NSF supports researchers through the COVID-19 pandemic
Carlos Peredo, a paleontologist and early career scientist, had been looking forward to the opportunities that his new, two-year NSF postdoctoral fellowship would provide him with at the University of Michigan. In particular, access to the paleontological collection in the museum in Ann Arbor would really be a boon to his research. But then the pandemic hit, and the museum that Peredo was relying on closed its doors for the duration.
"I haven't held a fossil for a year-and-a-half," he said.
For an early career researcher like Peredo, a postdoctoral position is an important phase of their career when, typically, scientists are proving their research potential by showing their ability to be active, independent investigators -- something that is essential for their resumés. In academia, it's the phase between being a research student and gaining a position as an assistant professor or lecturer. Like many of his peers, Peredo had found his planned career trajectory derailed by the pandemic. But the U.S. National Science Foundation stepped in and gave him both supplementary funds to weather the pandemic and additional time to conduct his research.
"The pandemic has been a nightmare for a lot of us." said Peredo. "Having the financial security and peace of mind regarding my salary through it has been a small sliver of comfort and hope throughout".
NSF research has found that the pandemic has significantly impacted scientists in the U.S. A study by Kyle Myers and colleagues found that more than half of scientists reported a decline in their ability to work, with an average of 25% less time spent on research. In particular, scientists that needed access to laboratories, field work or similar facilities were heavily impacted.
As part of the national effort to recover from the COVID-19 pandemic, NSF has been helping scientists, engineers and STEM educators to continue their important work and to get support through these difficult times. Thanks to the support by Congress and the Administration, -- including the $600 million provided by the American Rescue Plan -- NSF has been able to aid both impacted individuals like Peredo and institutions negatively affected by the pandemic.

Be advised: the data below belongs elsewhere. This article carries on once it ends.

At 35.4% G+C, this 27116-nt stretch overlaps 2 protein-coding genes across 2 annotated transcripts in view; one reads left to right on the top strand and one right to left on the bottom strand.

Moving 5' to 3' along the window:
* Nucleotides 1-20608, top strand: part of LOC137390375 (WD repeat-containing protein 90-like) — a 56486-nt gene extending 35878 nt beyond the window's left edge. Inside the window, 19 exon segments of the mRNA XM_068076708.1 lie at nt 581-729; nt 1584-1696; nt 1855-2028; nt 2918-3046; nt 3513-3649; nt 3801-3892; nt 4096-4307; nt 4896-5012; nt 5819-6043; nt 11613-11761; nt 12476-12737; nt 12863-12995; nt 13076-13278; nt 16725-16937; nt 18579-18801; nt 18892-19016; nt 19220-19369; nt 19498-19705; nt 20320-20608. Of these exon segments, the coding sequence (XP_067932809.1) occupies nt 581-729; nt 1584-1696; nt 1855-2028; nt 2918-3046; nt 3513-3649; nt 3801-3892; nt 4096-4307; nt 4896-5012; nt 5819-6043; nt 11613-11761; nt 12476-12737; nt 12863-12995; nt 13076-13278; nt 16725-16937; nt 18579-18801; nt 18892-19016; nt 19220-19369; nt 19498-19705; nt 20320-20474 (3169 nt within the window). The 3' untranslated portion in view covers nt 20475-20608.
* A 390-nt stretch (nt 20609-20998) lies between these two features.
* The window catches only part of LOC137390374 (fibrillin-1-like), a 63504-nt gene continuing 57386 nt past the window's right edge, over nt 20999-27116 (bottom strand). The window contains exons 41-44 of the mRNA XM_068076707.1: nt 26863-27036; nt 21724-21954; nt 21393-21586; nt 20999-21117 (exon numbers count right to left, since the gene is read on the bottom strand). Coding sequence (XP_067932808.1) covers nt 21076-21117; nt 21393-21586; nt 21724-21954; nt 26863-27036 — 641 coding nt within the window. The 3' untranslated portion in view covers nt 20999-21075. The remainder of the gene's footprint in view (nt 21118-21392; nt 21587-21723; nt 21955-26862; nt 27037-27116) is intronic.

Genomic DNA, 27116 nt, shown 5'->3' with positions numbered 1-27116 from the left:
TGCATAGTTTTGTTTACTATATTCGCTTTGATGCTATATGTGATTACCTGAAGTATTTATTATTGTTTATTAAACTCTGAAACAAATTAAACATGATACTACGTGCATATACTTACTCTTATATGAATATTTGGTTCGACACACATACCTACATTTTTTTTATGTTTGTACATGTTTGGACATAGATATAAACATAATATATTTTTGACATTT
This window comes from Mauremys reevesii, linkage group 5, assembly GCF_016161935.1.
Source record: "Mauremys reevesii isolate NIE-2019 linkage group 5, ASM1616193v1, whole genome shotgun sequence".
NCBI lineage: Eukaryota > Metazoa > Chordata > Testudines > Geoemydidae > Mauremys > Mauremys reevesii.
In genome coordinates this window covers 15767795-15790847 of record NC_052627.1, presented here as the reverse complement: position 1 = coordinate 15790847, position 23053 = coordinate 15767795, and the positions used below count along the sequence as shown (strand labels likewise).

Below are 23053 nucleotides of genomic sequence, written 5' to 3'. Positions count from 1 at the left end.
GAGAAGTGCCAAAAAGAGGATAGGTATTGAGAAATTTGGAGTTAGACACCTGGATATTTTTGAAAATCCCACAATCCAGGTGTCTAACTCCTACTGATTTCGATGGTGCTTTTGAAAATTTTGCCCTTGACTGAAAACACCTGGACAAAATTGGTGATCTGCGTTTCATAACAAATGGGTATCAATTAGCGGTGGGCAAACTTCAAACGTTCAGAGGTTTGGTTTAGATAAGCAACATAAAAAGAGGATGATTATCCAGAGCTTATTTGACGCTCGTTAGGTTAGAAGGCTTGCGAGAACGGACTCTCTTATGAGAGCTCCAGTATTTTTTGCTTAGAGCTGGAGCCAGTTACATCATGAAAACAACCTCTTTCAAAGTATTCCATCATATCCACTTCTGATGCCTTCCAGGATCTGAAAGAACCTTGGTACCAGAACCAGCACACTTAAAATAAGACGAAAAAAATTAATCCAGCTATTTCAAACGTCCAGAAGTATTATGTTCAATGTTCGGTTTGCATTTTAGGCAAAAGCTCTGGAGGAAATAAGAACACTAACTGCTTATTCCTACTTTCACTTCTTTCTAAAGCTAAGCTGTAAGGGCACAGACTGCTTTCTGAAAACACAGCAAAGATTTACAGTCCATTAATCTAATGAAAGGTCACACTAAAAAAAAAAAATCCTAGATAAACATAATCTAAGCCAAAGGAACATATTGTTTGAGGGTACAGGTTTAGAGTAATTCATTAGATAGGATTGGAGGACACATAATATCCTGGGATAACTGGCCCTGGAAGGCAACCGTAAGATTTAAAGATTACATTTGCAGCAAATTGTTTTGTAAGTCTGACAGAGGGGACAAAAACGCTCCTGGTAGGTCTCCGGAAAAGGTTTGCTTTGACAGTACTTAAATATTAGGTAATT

Supporting early career researchers
Across NSF an estimated 505 postdoctoral fellows are being supported through a combination of Fiscal Year 2021 and American Rescue Plan funds. Additionally, an estimated 176 existing postdoctoral fellows were able to extend their fellowship to finish research projects delayed by the pandemic.
These early career researchers, often saddled with tuition debt, have not yet had the opportunities to build up financial reserves through stable employment, and many do not have the resources to weather the pandemic, especially those with young families to support.
"The NSF supplement was a huge relief," said Sara Lipshutz of the biology department of Indiana University. As she was unable to travel to her field study sites, her research was delayed by a year. The support added to her award through the Postdoctoral Fellowships in Biology program allowed her to finish laboratory work analyzing and processing samples.
"I'm so grateful that NSF supported me at this vulnerable career stage" she said. "The needs of postdocs are often forgotten or neglected at the institutional level. NSF's supplement filled an important gap for many postdocs."
Matthew Savoca, a biologist who normally works on samples stored in the Smithsonian Institution, said that the support was a blessing, too. "When the COVID pandemic shut down all museums and research facilities in the United States for much of 2020, I feared that my postdoctoral work was in jeopardy. Undoubtedly, this would have had future negative consequences for my career. The funding supplement allowed me to undertake my research nearly as planned, thus limiting the negative impact of the pandemic on my career's future. It was a great relief!"
Another recipient, Durre Muhammad, emphasized that it was not just the ability to do lab or field work that was impacted. "Six months into my postdoctoral fellowship, the mandatory closure of Rice University labs caused an abrupt halt to my research. … This time was also difficult, as I managed to homeschool my daughter until January 2021. Having an extended year, with funding, is allowing me to complete my intended research aims, mentor an additional undergraduate student and work to continue on my goal of obtaining a tenure-track research position."
Early career scientists in other fields also benefited from the supplementary funding. "The additional funds from the program were pretty much the only reason I could safely move to my fellowship position in the middle of the pandemic," said Michael Ann DeVito of the University of Colorado Boulder, a recipient of the Computing Innovation Fellowship. "Starting a postdoc is a weird liminal moment. You're not a grad student but not at the new university yet, and you really don't have many pathways to seek support. The additional funds were really helpful in setting me up to start my fellowship without a ton of extra worries."